Lemon Laws Vary and May Not Cover Your Used Car
A car that incessantly gives its owner problems is usually dubbed a “lemon.” There are many theories about how the term was coined, but regardless of its origin, buying a “lemon” certainly gives you a sour feeling.
Lemon laws protect buyers of cars that repeatedly fail to meet standards of quality and performance. There are an estimated 150,000 cars each year that are lemons. Each state has its own version of the lemon law and vary on what is covered. Iowa’s lemon law is one that is often misunderstood because it does not apply to all used vehicles.
To qualify as a “lemon” under the Iowa Lemon Law, for instance, a vehicle must be less than two years old, have less than 24,000 miles, and weigh less than 15,000 lbs. In addition, the vehicle must meet at least one or more of the following: it has been in the shop three or more times for the same problem and the problem still exists; it has been in the shop due to a defect likely to cause serious bodily injury or death and the problem has not been resolved; it has been out of service for any number of problems for 20 or more days (need not be consecutive), and the problem still exists. If your vehicle meets the above, under the Iowa Lemon Law, the manufacturer has one chance to fix the problem.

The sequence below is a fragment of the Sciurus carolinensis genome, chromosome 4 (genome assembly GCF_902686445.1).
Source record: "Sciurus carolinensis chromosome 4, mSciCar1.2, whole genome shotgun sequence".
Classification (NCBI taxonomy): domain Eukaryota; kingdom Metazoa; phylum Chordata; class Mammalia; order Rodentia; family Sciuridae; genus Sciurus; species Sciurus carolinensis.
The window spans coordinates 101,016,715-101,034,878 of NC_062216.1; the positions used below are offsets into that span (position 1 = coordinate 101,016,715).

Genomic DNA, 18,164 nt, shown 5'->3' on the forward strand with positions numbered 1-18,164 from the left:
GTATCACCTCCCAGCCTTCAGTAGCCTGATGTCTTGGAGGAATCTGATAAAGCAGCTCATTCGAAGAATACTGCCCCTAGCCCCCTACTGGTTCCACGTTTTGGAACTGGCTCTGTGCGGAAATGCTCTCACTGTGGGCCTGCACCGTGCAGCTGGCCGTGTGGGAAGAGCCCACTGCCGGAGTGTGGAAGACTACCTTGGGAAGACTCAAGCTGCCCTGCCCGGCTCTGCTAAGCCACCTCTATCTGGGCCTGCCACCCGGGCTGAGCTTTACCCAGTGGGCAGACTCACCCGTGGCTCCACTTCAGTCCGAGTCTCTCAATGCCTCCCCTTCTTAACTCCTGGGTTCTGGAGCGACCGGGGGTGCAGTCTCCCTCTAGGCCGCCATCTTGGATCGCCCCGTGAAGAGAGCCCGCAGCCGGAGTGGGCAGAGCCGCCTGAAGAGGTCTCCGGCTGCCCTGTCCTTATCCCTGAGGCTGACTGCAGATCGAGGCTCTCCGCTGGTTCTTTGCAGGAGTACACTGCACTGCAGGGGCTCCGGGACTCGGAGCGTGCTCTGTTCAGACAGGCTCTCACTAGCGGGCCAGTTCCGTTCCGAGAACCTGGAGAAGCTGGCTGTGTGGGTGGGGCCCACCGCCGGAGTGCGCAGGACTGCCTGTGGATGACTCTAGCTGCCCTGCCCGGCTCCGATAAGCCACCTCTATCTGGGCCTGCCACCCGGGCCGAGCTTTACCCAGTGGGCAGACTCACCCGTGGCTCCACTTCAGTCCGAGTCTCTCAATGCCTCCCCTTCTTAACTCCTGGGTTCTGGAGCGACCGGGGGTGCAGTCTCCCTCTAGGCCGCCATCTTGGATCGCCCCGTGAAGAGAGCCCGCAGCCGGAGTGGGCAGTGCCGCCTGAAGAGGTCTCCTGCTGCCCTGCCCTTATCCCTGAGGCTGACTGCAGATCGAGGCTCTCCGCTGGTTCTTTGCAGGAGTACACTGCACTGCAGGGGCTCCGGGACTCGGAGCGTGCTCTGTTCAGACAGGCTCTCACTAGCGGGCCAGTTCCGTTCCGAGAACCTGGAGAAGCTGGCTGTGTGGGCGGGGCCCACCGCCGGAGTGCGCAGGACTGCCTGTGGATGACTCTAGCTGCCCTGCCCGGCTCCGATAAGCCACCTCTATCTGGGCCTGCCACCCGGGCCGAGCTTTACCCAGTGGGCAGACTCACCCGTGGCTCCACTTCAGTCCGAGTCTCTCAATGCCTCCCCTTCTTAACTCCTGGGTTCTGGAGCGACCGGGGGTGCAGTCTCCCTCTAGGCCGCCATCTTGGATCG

It is very important to keep records of your vehicle’s service and repair work, with a detailed description of the work performed. For warranty repairs, the repair shop is required to provide an itemized statement that includes the diagnosis made, the work performed on the vehicle, the date and odometer reading when the vehicle was brought in for repair and the date the work was completed.
Keep copies of this paperwork. Never leave the paperwork in your vehicle when you take it in for repair in case the paperwork disappears or gets altered. Submit this paperwork with a formal written complaint to the manufacturer. If the manufacturer fails to respond within 10 days, or the shop chosen by the manufacturer is unable to fix the problem, you can request that the manufacturer replace the vehicle or refund the purchase price.
If your complaint remains unresolved, you may file a lawsuit against the manufacturer under the Lemon Law. The lawsuit must be filed within one year of whichever occurs first: the expiration of the manufacturer's warranty, the first 24,000 miles attributed to a consumer, or the first two years of ownership. You can find more details about Iowa’s Lemon Law here.
You should report any issues you have with your vehicle to your dealership and the auto manufacturer, so they are alerted to the problem. This gives them a chance to repair the defect. If they want to keep you as a loyal customer, a dealership will work with you and the manufacturer to help address the problem.
When in the market for a used car, stop by Carousel Preowned. CarouselPreowned serving Iowa City, Cedar Rapids, Davenport, North Liberty, Marion, and Coralville, IA, is proud to be an automotive leader in our community. We do our best to ensure your complete satisfaction every time you step into our car dealership. This is why we offer the widest selection of used and pre-owned cars, trucks, and SUVs and provide true ease of purchase in Iowa.